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When the General Assembly opens the 2012 Regular Session in early January, there is no doubt what the top issue will be: enacting the state’s budget for the next two years. Redrawing state House, Senate and congressional districts, something done after each Census, will likely be prominent as well, especially in the session’s opening weeks.
Beyond that, though, there will be dozens of other topics large and small needing attention. Earlier this month, those who staff the legislature’s 15 main committees offered their suggestions on what some of those may be. The list isn’t comprehensive, but their views shed further light on what may be debated during the 60 legislative days.
One of the most important of those will be finding ways to curb prescription drug abuse, which has seen a tremendous rise in recent years. We have unfortunately become a haven for what are called “pill mills,” or doctor’s offices that do little more than write prescriptions for such controlled substances as OxyContin.
Steps have been taken in recent months to better track those involved in these potentially criminal transactions, so that law enforcement and physician licensing agencies have what they need to take action, and there will likely be a move to make it much more difficult for these often fly-by-night operations to open in the first place.
In other judicial matters, the legislature will debate whether we should set a minimum age of criminal responsibility. There were 359 complaints filed against children 10 and younger last year, with the crimes ranging from criminal mischief to assault and arson. While most were handled through social services, the Administrative Office of the Courts, the Dept. of Juvenile Justice and the Dept. of Public Advocacy are asking that we make this official policy. Currently, 11 states exempt children 10 and under from criminal responsibility, and five others have set the limit a little lower.
As the legislature considers taking this step, it will also see whether we should establish a statewide database of suspected gang members and increase penalties if a crime is gang related. The database could make it easier for local law enforcement agencies to know if a rise in crime is being coordinated, while tougher penalties would hopefully curtail this type of activity.
In addition to tackling problems, the General Assembly could offer incentives in several areas to spur progress.
Our public postsecondary schools, for example, could see a portion of their funding tied to meeting certain educational requirements, such as improved graduation rates. The Education Commission of the States says 27 other states have already added performance-base requirements for their schools.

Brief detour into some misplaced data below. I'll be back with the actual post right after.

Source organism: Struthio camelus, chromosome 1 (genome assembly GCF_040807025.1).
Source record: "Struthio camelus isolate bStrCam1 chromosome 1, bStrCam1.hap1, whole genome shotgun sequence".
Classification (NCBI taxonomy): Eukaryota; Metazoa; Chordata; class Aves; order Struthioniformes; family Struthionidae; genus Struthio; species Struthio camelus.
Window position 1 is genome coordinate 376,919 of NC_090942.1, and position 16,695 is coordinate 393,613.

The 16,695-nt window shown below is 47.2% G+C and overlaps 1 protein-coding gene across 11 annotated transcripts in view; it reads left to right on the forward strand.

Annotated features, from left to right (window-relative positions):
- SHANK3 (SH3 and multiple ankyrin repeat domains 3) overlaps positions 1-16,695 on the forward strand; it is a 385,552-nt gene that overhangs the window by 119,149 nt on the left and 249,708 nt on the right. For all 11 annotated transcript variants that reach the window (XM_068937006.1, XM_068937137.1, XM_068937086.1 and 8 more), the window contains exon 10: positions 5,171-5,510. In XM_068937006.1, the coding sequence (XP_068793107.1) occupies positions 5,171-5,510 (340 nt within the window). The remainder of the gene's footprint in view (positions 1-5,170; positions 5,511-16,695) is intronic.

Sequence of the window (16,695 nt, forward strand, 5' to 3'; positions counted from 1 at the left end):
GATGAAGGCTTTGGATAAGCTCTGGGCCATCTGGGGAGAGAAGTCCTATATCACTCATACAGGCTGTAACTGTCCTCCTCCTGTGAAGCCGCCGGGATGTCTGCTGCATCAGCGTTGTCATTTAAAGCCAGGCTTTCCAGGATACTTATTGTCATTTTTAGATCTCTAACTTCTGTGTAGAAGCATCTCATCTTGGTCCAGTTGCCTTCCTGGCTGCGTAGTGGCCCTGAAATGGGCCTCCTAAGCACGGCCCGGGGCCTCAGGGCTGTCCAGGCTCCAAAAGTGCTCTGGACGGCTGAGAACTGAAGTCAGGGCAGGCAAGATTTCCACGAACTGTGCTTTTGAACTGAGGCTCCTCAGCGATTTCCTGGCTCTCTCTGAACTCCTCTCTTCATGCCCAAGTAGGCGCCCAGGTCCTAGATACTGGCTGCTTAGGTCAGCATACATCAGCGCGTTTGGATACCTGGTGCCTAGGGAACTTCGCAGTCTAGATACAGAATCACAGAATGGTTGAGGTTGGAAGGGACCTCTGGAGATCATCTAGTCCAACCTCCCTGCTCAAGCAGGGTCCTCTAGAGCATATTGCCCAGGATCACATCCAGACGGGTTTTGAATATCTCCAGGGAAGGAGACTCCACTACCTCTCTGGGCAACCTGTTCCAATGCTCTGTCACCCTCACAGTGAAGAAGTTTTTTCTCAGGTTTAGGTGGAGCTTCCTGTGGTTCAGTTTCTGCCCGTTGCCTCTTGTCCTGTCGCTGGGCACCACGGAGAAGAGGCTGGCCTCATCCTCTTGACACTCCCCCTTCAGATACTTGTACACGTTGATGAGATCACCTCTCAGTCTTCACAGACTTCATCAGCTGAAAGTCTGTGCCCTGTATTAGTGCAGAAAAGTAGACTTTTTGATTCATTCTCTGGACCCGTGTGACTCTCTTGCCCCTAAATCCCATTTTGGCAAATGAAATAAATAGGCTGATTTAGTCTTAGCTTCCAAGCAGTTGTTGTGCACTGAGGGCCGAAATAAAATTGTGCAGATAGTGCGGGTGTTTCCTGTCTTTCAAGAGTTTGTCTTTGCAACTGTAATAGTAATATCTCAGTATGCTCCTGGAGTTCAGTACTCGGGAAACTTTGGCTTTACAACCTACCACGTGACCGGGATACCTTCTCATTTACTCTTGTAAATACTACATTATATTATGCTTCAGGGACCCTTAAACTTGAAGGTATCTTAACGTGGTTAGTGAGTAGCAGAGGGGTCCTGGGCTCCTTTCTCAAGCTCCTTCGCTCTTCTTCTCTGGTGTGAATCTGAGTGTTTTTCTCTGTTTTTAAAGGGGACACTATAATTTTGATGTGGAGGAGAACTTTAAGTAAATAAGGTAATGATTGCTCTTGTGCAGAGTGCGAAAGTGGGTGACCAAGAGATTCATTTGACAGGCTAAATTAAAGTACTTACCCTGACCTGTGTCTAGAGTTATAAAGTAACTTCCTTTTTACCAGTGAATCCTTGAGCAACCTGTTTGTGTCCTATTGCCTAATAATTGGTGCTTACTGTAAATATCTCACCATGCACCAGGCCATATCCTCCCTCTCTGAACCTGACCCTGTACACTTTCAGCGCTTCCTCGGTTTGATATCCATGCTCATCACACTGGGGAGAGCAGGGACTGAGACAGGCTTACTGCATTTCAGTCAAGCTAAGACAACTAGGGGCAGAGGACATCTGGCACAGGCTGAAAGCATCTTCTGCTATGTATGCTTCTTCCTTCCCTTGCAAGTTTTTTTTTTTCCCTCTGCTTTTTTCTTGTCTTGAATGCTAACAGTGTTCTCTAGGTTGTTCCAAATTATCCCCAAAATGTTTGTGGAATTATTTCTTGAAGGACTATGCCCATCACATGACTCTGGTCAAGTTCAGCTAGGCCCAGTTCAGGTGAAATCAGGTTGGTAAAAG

In 2009, the General Assembly moved in that direction when it called for college remediation rates to be cut in half by 2014 when compared to 2010. We also pushed universities to do more to help a growing number of college students enrolled in these courses complete their degree.
Economically, we could make it more attractive financially for individuals to act as “angel” investors, which can play a critical role in helping new companies turn an idea into reality. Kentucky already offers tax breaks to investment funds that act in this capacity, but proponents say expanding it could make it easier to attract up-and-coming entrepreneurs.
Making it easier for veterans to transition back into civilian life is another idea that may come up next year. In this case, we would see if it is feasible to let these men and women use their military training where applicable to help meet state licensing requirements in the private sector. Those in favor say this would help our veterans obtain work, while others caution that differing standards in the military could make it tougher to apply certain exemptions in a given profession.
As I mentioned, these items are only a snapshot of what could come up next year in the General Assembly. Others on the agenda could range from making it easier to buy milk that is not pasteurized to finding ways to expand broadband availability and usage across the state.
I will of course keep you updated on the progress we make in the months ahead, but your input is very much needed as well. I encourage you to let me know what issues are important to you and how you feel about any legislation when it is being debated next year.
Rick Rand, D-Bedford, represents the 47th House District in the Kentucky General Assembly. He may be reached by writing to Room 351C, Capitol Annex, 702 Capitol Avenue, Frankfort, KY 40601, or leave a message at (800) 372-7181 – TTY (800) 896-0305.